preparation

13

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Sequel to the Plane Group P31m**

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We will now -- in order to find the ultimate Complex Motif of the P31m pattern of Figure 2 of the previous document -- eliminate all glide translations inherent in the pattern. First we will eliminate the translation involved in the diagonal glide line. This glide line is shown in the next Figure.**

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Figure 1. The pattern of Figure 2 of the previous document has glide lines parallel to, but not coincident with, the shorter diagonal of the unit cell, in accordance with the symmetry diagram for the Plane Group P31m, depicted in Figure 3 of the previous document. Only one such glide line is indicated.
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We make a copy of the P31m pattern, shift it by half the shorter unit cell diagonal ( = the shorter diagonal of the rhomb-shaped unit cell ), and then superimpose the shifted copy onto the original :

Figure 2. Elimination of the diagonal translation by the Copy-Shift-Superimpose method. The shift is diagonal by half the length of the shorter diagonal of the unit cell. In this way the translation, involved in the glide line is undone.

After some processing the result looks like this :

Figure 3. Elimination of the diagonal translation by the Copy-Shift-Superimpose method. Final result.

Now we subject the just obtained result again by a Copy-Shift-Superimpose operation, in which the shift is in the SW-NE direction parallel to one of the edges of the rhomb-shaped unit cell. When we have done so we will have eliminated the corresponding SW-NE translation, and, as will be evident, at the same time also the translation parallel to the other edge of the unit cell, the horizontal edge. See next Figure.

Figure 4. Elimination of the SW-NE translation by the Copy-Shift-Superimpose method.

After some processing the result looks like this :

Figure 5. Elimination of the SW-NE translation by the Copy-Shift-Superimpose method. Final result.

As has been said (and as can be directly seen from the result depicted in Figure 5), the application of the Copy-Shift-Superimpose operation with respect to the horizontal translation will not have any further effect. That translation is already automatically eliminated. So the pattern of Figure 5 (minus the lines that belonged to the connection lines of the point lattice) is our pattern that is free from glide translations.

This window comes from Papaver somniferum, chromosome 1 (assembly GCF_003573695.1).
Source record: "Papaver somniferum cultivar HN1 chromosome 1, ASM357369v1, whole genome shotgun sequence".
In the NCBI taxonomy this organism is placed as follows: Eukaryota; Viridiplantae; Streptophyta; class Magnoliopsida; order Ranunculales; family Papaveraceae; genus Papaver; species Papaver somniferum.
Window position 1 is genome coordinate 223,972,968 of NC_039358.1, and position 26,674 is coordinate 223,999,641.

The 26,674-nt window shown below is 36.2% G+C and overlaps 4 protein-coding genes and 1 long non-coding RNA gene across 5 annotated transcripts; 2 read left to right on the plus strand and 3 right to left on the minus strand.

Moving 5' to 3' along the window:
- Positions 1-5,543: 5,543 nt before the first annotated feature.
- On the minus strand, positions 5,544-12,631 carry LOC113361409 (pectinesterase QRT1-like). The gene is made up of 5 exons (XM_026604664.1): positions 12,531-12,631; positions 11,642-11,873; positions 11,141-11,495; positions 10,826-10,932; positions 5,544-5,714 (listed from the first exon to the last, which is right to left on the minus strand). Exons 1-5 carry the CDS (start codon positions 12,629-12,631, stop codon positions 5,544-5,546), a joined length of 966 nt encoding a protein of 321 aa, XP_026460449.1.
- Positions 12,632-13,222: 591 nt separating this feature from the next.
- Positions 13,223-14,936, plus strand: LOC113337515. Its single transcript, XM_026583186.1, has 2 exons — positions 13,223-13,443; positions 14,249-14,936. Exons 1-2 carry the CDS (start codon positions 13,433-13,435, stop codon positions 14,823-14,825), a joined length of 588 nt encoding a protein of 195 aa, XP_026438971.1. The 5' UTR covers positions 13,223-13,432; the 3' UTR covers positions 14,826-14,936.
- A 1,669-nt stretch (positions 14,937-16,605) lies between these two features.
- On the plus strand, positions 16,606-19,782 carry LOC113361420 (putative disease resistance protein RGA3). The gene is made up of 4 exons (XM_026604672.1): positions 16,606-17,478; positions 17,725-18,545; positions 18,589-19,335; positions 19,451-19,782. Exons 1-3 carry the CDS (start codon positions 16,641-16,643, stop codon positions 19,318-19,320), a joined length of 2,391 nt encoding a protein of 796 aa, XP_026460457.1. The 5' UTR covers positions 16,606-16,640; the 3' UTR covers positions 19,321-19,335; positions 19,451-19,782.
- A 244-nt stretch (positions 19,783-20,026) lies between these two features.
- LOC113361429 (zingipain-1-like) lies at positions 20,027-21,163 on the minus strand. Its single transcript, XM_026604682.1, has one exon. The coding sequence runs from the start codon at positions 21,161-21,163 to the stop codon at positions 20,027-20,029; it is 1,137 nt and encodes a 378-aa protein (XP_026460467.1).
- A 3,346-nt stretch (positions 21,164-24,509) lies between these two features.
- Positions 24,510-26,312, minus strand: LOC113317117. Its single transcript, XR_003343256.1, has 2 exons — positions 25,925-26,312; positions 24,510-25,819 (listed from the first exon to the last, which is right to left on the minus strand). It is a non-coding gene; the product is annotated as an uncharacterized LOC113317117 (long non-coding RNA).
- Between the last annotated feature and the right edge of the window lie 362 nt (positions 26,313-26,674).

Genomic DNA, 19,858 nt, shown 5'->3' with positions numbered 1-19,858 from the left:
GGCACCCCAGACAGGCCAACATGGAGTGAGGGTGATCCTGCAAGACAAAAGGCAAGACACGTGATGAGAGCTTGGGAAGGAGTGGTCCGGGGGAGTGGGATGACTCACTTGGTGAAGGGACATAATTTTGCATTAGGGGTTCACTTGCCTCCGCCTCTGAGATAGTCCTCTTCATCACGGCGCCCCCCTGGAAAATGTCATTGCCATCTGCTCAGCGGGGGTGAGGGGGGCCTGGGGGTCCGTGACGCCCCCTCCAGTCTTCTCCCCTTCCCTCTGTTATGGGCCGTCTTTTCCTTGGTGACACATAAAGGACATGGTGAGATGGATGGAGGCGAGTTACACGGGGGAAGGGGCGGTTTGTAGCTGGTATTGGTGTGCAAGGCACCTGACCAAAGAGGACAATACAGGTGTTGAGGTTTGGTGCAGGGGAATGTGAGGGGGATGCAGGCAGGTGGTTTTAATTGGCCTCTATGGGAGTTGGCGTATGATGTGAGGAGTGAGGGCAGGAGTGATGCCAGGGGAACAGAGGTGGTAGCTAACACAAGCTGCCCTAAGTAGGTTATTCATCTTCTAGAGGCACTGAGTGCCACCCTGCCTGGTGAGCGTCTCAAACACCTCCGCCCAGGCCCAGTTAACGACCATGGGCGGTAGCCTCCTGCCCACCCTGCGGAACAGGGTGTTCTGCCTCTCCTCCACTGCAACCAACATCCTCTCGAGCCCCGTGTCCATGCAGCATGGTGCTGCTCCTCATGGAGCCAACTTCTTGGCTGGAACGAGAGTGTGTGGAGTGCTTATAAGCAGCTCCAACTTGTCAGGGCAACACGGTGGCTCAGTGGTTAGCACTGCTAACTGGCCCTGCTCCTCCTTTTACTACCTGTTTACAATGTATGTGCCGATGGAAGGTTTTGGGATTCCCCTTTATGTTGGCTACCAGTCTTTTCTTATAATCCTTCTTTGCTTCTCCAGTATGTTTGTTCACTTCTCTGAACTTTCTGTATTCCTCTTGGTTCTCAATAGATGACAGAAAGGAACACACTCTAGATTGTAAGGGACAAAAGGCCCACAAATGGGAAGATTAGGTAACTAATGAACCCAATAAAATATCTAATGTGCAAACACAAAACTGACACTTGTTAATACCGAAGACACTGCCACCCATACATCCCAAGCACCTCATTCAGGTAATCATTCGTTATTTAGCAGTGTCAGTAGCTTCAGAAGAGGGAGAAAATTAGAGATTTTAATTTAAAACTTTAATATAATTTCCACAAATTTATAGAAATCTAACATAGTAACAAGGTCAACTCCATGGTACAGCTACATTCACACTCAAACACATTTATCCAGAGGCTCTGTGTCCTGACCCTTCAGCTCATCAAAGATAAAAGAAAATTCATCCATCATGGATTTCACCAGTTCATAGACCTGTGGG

When we finally isolate from this pattern a proper repeating unit, we then have also eliminated all simple translations and obtain the (ultimate) Complex Motif.

Figure 6. A repeat unit is indicated in the pattern of Figure 5.

This repeat unit is the (ultimate) Complex Motif of the P31m pattern of Figure 2 of the previous document. See next Figure.

Figure 7. The (ultimate) Complex Motif of the P31m periodic motif pattern of Figure 2 of the previous document, after elimination of all glide as well as simple translations.

It is again instructive to compare this ultimate Complex Motif with the ultimate Complex Motif of the P3m1 periodic pattern having the same motifs s.str. Both Complex Motifs are obtained by eliminating all simple as well as all glide translations. This P3m1 ultimate Complex Motif was found in Figure 14 of Part 8. The comparison is given in the next Figure.

Figure 8. The ultimate Complex Motif of the P31m periodic motif pattern of Figure 2 of the previous document (right) is compared with the ultimate Complex Motif of the P3m1 periodic motif pattern of Figure 1 of Part 8 (left).

Also here (Figure 8) we see that the difference between the Plane Groups P3m1 and P31m consists in a difference of orientation of the motif s.str. with respect to its background. This difference is a 30

The next Figure shows the symmetry of the P31m Complex Motif (Figure 7).

Figure 9. The ultimate Complex Motif of the P31m periodic motif pattern and also the P31m Complex Motifs as found earlier in Figure 14 of the previous Part have a 3m symmetry (point symmetry) : Three mirror lines at angles of 120^{0}, and a 3-fold rotation axis.

While different P31m periodic patterns can have different Complex Motifs, the symmetry of the P31m Complex Motif is always 3m. The simplest planimetric figure expressing this symmetry is the Equilateral Triangle, which is accordingly the promorph or planimetric basic form of all the 2-D crystals belonging to the Plane Group P31m and with it to the Crystal Class 3m. See next Figure.

Figure 10. The promorph or planimetric basic form of all crystals of the Plane Group P31m, and with it of the Class 3m (Indeed, also of the Plane Group P3m1, implying the same Crystal Class, 3m, the promorph was found to be the Equilateral Triangle).

As we did with respect to the Plane Group P3m1, we will discuss a 2-D periodic pattern that can stand for two-dimensional i o n i c c r y s t a l s, and whose total symmetry and its distribution seems to be that of the present Plane Group, P31m.

The pattern is the same as that of Figure 6 in Part 10, but it is rotated by 30

Figure 11. A periodic pattern representing the structure of a two-dimensional ionic crystal. The two ionic species are indicated by red and grey.

The repetitional aspect of the pattern of Figure 11 can be described by a hexagonal net (point lattice) :

Figure 12. The periodic pattern of Figure 11, representing the structure of a two-dimensional ionic crystal, can be based on a hexagonal net with a rhomb-shaped unit cell. Such a unit cell contains two whole atoms (ions), one of each sort.

As we saw earlier, such a pattern exhibits several possible faces, corresponding with different atomic aspects presented to the nutrient environment :

Figure 13. The periodic pattern of Figure 11 has several potential crystal faces corresponding with different atomic aspects presented to the environment.

In Part 10 we explained how crystals can be formed from such faces.

The next Figure gives a magnification of the ionic pattern of Figure 11. The pattern consists of two types of discs (atoms, ions), here indicated by red and blue.